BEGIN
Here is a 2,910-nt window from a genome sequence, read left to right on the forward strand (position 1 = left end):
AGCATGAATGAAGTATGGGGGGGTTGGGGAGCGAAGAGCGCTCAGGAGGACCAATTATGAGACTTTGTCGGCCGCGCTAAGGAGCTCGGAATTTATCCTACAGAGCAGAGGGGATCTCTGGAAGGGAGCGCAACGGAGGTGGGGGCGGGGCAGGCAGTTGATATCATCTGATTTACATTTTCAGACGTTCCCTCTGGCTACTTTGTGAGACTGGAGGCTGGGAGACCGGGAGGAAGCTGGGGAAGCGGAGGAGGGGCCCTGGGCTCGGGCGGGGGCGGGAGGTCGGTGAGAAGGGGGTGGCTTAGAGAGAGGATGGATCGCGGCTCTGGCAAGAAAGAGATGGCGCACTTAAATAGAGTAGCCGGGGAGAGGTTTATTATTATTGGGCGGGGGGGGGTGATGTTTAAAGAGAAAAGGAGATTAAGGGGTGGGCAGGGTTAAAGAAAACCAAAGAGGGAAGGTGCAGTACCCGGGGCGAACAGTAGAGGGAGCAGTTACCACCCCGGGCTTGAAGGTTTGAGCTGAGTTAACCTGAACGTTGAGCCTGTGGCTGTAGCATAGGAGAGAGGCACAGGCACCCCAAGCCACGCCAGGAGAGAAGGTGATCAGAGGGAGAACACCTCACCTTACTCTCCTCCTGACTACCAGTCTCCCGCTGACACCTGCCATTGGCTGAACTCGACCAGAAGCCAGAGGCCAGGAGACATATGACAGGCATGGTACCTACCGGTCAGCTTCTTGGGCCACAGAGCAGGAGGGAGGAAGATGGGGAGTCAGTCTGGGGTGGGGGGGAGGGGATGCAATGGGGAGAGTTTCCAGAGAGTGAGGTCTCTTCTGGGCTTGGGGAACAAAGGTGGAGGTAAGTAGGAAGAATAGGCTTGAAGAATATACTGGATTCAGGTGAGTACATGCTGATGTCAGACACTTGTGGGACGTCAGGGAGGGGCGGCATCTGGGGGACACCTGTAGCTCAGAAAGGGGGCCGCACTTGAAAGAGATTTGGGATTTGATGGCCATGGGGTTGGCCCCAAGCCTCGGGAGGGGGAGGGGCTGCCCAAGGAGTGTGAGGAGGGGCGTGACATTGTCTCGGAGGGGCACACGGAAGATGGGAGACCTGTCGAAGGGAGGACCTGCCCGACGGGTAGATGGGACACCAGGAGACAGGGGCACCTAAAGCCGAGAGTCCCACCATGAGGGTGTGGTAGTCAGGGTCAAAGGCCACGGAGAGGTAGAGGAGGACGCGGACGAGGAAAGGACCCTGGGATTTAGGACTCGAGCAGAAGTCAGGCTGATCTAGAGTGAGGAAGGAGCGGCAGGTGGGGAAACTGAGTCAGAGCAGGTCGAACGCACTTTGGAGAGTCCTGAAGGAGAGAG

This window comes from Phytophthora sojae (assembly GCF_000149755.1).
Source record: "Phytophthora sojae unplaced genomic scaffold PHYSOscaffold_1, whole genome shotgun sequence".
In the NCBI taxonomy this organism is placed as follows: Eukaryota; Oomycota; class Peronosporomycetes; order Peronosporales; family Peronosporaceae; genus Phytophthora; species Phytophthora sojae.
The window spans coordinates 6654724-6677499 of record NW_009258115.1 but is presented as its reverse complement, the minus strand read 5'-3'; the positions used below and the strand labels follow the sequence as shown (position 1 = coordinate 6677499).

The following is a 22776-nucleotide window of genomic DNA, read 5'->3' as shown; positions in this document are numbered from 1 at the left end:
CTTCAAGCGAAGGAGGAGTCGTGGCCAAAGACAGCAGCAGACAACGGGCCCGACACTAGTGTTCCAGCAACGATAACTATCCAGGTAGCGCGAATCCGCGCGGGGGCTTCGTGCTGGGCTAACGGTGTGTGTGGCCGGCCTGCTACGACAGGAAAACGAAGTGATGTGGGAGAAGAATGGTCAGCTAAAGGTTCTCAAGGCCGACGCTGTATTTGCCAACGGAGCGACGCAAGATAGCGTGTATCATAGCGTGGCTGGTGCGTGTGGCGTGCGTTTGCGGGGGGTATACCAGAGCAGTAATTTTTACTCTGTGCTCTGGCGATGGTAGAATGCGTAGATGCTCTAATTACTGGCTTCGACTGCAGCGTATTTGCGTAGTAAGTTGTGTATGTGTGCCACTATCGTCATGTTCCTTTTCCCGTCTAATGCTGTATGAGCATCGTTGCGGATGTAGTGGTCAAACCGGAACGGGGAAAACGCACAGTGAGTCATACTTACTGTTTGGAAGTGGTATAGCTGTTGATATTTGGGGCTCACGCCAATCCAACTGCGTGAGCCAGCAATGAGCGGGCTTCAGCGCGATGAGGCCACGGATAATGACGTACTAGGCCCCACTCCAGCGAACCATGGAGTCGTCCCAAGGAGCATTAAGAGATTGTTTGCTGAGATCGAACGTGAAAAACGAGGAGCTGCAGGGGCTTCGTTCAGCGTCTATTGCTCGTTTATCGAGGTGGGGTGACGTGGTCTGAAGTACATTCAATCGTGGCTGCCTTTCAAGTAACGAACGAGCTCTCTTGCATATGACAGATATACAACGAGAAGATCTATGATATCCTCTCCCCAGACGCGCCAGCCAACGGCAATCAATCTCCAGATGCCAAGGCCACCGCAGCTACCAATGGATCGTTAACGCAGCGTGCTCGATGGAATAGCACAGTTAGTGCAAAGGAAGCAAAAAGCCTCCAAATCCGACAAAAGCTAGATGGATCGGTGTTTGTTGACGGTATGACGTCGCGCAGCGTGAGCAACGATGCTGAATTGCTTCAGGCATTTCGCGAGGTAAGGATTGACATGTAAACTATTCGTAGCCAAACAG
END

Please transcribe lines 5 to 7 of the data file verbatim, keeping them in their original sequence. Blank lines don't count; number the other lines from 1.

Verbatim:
In the NCBI taxonomy this organism is placed as follows: Eukaryota; Oomycota; class Peronosporomycetes; order Peronosporales; family Peronosporaceae; genus Phytophthora; species Phytophthora sojae.
The window spans coordinates 6654724-6677499 of record NW_009258115.1 but is presented as its reverse complement, the minus strand read 5'-3'; the positions used below and the strand labels follow the sequence as shown (position 1 = coordinate 6677499).

The following is a 22776-nucleotide window of genomic DNA, read 5'->3' as shown; positions in this document are numbered from 1 at the left end: